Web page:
Photo credit: Flickr user Sebastiaan ter Burg
As a young reporter I went each week to the police station to copy the crime log. If there were patterns of burglaries or violent crimes, I did full stories. But the crime log itself was news. I carefully typed each item, no matter how small, on my manual typewriter. At 2:30 a.m. Thursday, a naked man was seen walking down Miller Avenue… The crime log was a “standing feature” in the weekly Mill Valley Record, as they are to this day in many American newspapers.
The log was public information. Police could keep investigations confidential, but the crimes themselves were public record. In the digital age, that kind of data can be released directly to everyone on the World Wide Web. Through our Technology for Engagement initiative, in fact, Knight Foundation supports governments and others that want to better inform and engage communities.
Many journalists aren’t paying attention to how governments are opening up data. Part of that is cultural. Governments do keep secrets. As the amount of information grows, so do the secrets. Good journalists, operating ethically, try to reveal the secrets that should be public. We often find ourselves, with the help of organizations like the Reporters Committee for Freedom of the Press and the National Freedom of Information Coalition, suing the government to force it to obey its own open records laws. In addition, news organizations and state freedom of information groups tenaciously demand better open government laws.
Journalists see so many efforts to hide public information that we start to think everyone in government is a scoundrel. That’s just not so. Governments are becoming big digital age publishers. Today the city of Mill Valley publishes far more civic information than its long-gone weekly newspaper ever could. Rather than slamming it as “not good enough,” or ignoring it, journalists should figure out how to become experts on emerging forms of public data. We should encourage and assist government when it does the right thing. Strong flows of data are the beginning of good journalism, and of public engagement that solves problems.
That brings us to another reason journalists don’t pay attention to data. It’s technical and we are word people. Unfortunately, a lot of us can’t pass this basic math test. Computer-assisted reporting was seen for too long as a special skill taught only by Investigative Reporters and Editors. But now all reporting is computer-assisted reporting. Newsies that embrace data, from the Texas Tribune to ProPublica to Washington Post, find rich returns in readership.
If you’re a journalist, here are some things about information flows I bet you didn’t know:
- Since its launch, the Code for America Commons has grown from a small collaborative experiment in civic innovation to a thriving database with some 620 apps being used in 242 cities.
- Cities like Philadelphia are creating “chief data officer” positions, folks who could be a journalist’s best friend.
- A growing community of innovators are sharing Digital Citizenship successes like the game Community PlanIt had in Boston, where they got more people involved in the schools.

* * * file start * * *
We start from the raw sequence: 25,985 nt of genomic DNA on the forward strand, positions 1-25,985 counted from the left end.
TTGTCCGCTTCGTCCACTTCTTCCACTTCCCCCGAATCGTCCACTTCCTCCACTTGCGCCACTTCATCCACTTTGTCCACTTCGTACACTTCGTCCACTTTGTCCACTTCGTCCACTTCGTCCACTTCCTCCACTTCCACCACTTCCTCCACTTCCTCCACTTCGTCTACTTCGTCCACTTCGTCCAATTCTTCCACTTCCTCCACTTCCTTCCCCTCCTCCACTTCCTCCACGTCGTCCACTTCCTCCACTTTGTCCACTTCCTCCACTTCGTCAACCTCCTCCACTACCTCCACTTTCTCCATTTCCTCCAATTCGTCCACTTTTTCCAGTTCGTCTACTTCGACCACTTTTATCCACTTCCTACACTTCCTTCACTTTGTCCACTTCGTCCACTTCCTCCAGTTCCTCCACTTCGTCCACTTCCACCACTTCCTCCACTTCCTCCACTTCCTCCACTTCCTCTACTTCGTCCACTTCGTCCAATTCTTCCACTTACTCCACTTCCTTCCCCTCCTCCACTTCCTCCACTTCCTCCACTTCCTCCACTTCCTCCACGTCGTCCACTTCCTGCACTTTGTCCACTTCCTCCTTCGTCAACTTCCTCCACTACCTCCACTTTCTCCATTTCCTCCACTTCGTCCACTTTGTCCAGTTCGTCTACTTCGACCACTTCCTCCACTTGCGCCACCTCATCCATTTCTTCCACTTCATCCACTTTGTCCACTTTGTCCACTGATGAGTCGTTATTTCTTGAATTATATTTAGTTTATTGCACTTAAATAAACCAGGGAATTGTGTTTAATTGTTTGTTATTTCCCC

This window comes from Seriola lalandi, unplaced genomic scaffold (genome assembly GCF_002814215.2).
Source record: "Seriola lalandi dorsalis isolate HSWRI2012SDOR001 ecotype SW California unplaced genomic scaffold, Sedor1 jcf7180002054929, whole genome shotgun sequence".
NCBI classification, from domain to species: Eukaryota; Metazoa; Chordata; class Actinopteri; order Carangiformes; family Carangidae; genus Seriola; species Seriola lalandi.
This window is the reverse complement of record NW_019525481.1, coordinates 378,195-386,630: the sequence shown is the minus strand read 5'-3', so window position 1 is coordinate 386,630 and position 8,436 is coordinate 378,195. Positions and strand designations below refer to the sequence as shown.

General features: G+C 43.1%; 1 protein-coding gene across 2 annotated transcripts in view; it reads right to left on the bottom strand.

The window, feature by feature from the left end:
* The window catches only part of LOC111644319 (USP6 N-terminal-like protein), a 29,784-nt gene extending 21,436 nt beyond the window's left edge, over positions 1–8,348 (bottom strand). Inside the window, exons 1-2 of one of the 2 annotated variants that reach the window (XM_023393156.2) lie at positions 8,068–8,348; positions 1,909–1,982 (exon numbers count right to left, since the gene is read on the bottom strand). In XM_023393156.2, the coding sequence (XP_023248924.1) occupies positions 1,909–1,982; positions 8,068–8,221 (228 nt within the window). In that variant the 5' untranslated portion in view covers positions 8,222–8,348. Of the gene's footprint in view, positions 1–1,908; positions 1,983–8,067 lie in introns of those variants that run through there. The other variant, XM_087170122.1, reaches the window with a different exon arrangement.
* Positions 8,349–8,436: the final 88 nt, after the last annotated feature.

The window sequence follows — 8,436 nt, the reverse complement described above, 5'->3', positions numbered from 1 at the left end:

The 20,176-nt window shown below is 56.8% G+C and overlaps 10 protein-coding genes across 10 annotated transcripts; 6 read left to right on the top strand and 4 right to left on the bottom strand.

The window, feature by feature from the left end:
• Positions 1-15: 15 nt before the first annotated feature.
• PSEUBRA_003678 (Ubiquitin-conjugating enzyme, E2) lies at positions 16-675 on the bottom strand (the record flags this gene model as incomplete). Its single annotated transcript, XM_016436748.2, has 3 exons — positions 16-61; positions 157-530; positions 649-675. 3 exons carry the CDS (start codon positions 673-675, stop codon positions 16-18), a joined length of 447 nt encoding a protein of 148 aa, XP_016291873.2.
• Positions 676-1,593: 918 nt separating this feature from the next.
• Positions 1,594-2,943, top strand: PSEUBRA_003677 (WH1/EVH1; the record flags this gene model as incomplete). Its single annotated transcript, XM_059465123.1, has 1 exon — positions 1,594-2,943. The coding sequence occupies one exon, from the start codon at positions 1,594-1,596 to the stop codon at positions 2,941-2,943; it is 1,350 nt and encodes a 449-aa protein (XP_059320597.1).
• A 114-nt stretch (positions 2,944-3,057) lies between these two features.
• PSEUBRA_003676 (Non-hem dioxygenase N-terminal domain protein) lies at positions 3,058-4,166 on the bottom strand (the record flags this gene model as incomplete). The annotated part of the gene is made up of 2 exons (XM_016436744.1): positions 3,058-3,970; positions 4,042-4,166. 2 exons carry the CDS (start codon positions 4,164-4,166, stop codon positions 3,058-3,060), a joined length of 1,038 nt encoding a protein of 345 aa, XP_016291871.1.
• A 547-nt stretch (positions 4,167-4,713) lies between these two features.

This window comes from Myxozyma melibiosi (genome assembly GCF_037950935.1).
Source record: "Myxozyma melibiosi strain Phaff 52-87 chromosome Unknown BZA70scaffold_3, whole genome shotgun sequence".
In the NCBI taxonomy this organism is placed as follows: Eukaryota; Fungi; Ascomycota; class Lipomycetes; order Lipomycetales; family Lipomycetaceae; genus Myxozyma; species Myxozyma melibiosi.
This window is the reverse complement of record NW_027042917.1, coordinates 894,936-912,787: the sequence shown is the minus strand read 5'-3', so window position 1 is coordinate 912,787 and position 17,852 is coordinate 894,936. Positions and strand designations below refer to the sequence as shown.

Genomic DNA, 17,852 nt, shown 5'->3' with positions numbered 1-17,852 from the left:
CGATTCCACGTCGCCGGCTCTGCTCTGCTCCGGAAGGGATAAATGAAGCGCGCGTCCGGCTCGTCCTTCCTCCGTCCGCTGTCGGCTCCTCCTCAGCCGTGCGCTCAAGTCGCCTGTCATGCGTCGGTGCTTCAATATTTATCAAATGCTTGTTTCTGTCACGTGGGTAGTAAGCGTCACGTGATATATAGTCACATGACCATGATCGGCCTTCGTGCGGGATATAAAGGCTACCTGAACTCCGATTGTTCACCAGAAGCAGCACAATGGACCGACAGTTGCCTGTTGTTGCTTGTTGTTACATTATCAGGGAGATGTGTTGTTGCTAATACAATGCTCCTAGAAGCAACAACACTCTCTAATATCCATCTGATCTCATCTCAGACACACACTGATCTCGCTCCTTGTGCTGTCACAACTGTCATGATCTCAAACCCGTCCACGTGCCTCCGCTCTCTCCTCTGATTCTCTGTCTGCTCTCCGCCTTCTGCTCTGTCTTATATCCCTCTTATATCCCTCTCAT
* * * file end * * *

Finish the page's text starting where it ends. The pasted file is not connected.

Does this mean we should no longer care about secrets? Not at all. We still need campaigns like Sunshine Week, the annual event funded by Knight Foundation and backed by news leaders, showing how open government helps all Americans. We absolutely need to keep suing and calling for better laws.
But carrots and sticks together might be a better way to move the most stubborn animals. It’s a shame that so many journalism organizations are still “old school.” They support the philosophy of open government and the values of great journalism. They are ready to fight the good fight. But they try to do it with lousy web sites and no mobile apps. Never mind liberating information by collaborating with partners like the Sunlight Foundation, the Digital Library of America, the Knight-Mozilla fellowships and the Massachusetts Institute of Technology’s Media Lab.
It’s refreshing to see a few groups trying new things, like the Reporters Committee with their mobile app helping people who want access to public meetings or records. But that’s not enough. We need to agree that the only real solution to freedom of information is technological. Liberals are a little more liberal with public records. Conservatives are a bit more conservative. Yet neither side releases more than half of what it should. Government systems need to be redesigned. All public information must be public from the moment it enters the system. Since these are computer systems, that means freedom of information advocates, along with journalists in general, need to be tech savvy.
I can hear some of my old reporter friends moaning. It’s the Rime of the Ancient Mariner all over again, they’d say, except it’s about seas of information, and the line goes Data, data, everywhere, but not a thought to think. I disagree. The new world holds as much for journalists as any before. If I were a reporter in Mill Valley today, I’d try to know everything about city data: what was online, if it was accurate, what wasn’t there and why. Rather than recreate it, I’d be an honest curator of it, adding only when things were missing. The most important thing I’d do is figure out how engage the town in a conversation about what it all means. I’d try to connect the data and events of daily life to the issues and ideas of a better world.
By Eric Newton, senior adviser to the president at Knight Foundation